Learn how the Lightning Network functions. Get comfortable with its topology, channels, invoices and routing.
The Lightning Network is a peer-to-peer payment network. It leverages payment channels anchored on the Bitcoin blockchain to enable near instant and low-cost settlement of bitcoin between participants. Multiple such payment channels are chained together to deliver payments to anyone in the network without requiring trust in participants.
To understand the Lightning Network in its entirety, one should begin by learning about payment channels.
Next, Lightning Network invoices are used by the recipient of a payment to specify amounts, features and the recipient’s location in the network.
The entirety of all payment channels forms the Lightning Network. Information about channels and participants is relayed through a gossip network between peers.
When making payments over the Lightning Network, the sender has to find a route from their node through routing nodes to the recipient. Nodes and their channels are known, but whether an individual node is available and has the liquidity to route the payment is not. In practice, that means constructing multiple theoretical routes and attempting them one by one.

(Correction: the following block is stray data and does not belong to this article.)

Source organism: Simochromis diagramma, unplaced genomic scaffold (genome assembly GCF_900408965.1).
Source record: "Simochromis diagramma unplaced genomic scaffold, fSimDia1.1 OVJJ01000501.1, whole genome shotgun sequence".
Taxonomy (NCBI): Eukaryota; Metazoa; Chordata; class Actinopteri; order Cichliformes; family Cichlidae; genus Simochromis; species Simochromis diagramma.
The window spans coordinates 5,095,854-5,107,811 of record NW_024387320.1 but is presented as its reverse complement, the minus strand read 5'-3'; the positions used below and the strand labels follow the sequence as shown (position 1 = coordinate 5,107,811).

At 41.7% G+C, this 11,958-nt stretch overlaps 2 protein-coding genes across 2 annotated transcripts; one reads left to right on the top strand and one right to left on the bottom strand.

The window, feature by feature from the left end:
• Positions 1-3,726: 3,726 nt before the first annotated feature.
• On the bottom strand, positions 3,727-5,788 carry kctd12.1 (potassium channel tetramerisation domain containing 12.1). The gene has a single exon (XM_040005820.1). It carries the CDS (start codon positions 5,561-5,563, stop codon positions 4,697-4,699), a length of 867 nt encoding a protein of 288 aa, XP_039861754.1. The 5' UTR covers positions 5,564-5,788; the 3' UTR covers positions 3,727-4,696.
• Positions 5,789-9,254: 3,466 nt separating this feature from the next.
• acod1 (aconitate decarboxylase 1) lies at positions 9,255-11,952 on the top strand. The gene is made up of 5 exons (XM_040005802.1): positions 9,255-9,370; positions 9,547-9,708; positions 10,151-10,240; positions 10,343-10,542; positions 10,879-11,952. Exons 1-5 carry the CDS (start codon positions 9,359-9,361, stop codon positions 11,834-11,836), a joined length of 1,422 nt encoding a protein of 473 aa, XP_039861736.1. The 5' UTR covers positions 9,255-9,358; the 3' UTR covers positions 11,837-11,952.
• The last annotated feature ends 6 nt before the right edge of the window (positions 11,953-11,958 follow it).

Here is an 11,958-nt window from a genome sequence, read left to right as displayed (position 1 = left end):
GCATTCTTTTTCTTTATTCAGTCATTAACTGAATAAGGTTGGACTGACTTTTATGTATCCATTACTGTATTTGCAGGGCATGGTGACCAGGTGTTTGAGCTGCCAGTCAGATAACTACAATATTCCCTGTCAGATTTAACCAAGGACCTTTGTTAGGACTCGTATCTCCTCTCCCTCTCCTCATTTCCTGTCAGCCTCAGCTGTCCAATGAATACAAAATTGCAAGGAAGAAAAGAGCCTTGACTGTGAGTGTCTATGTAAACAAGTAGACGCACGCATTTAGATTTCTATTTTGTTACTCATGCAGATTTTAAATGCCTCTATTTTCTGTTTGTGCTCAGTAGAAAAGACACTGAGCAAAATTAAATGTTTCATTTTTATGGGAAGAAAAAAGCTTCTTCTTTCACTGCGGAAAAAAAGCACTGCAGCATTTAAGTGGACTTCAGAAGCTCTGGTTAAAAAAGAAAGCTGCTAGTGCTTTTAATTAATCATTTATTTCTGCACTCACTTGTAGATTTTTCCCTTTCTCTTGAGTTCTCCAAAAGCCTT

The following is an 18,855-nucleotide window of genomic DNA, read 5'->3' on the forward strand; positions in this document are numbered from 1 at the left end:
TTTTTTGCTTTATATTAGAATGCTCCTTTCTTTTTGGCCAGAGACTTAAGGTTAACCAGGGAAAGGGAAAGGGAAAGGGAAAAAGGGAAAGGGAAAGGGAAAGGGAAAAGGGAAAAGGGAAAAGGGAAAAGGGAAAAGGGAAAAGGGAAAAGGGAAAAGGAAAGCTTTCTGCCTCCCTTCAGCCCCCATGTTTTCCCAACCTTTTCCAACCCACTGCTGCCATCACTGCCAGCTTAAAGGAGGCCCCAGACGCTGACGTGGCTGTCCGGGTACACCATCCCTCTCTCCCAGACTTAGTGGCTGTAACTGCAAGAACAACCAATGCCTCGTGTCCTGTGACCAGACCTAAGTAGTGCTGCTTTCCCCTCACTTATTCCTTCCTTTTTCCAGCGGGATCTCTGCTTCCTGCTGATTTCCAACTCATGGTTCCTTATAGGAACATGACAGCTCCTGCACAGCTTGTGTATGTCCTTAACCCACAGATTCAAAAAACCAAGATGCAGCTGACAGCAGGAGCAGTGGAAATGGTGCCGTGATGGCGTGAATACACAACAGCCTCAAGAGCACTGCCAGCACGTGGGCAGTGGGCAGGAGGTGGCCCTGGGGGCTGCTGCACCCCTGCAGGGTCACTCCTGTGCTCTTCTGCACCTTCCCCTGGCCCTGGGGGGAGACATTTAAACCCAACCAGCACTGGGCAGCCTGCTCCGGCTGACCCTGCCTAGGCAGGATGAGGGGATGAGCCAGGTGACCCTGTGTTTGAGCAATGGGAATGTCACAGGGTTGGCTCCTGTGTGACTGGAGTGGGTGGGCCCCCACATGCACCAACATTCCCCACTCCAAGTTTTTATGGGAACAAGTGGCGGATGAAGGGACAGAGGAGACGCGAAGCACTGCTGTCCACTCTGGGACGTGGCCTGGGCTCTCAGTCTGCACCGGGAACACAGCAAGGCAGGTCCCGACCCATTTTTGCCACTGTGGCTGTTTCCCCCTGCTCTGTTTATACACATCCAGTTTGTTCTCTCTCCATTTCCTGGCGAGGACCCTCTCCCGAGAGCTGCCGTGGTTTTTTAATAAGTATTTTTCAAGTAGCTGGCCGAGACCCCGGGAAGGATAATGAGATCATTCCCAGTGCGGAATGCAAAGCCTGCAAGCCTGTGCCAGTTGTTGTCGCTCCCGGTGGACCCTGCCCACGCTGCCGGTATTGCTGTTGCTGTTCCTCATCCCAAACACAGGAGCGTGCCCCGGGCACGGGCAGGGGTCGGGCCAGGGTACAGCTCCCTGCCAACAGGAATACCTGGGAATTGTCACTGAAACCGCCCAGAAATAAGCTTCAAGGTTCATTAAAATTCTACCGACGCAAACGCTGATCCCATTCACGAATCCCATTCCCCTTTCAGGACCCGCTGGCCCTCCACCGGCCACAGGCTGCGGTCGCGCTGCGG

Each Lightning payment is atomic, meaning it is either completed or failed in full. This is achieved through Hash Time-lock Contracts (HTLC), which allow for individual payments to be settled on-chain in situations where a routing node were to become unresponsive or acts maliciously.
Lightning Network nodes and channels are constrained by the capital they hold. To understand the Lightning Network, we must also understand how the concept of liquidity affects the reliability of payments, and how a routing node operator can earn fees by effectively deploying capital where it is most needed.
The following guides assume basic knowledge of Bitcoin, specifically the UTXO model, unconfirmed transactions and their confirmation on the Blockchain.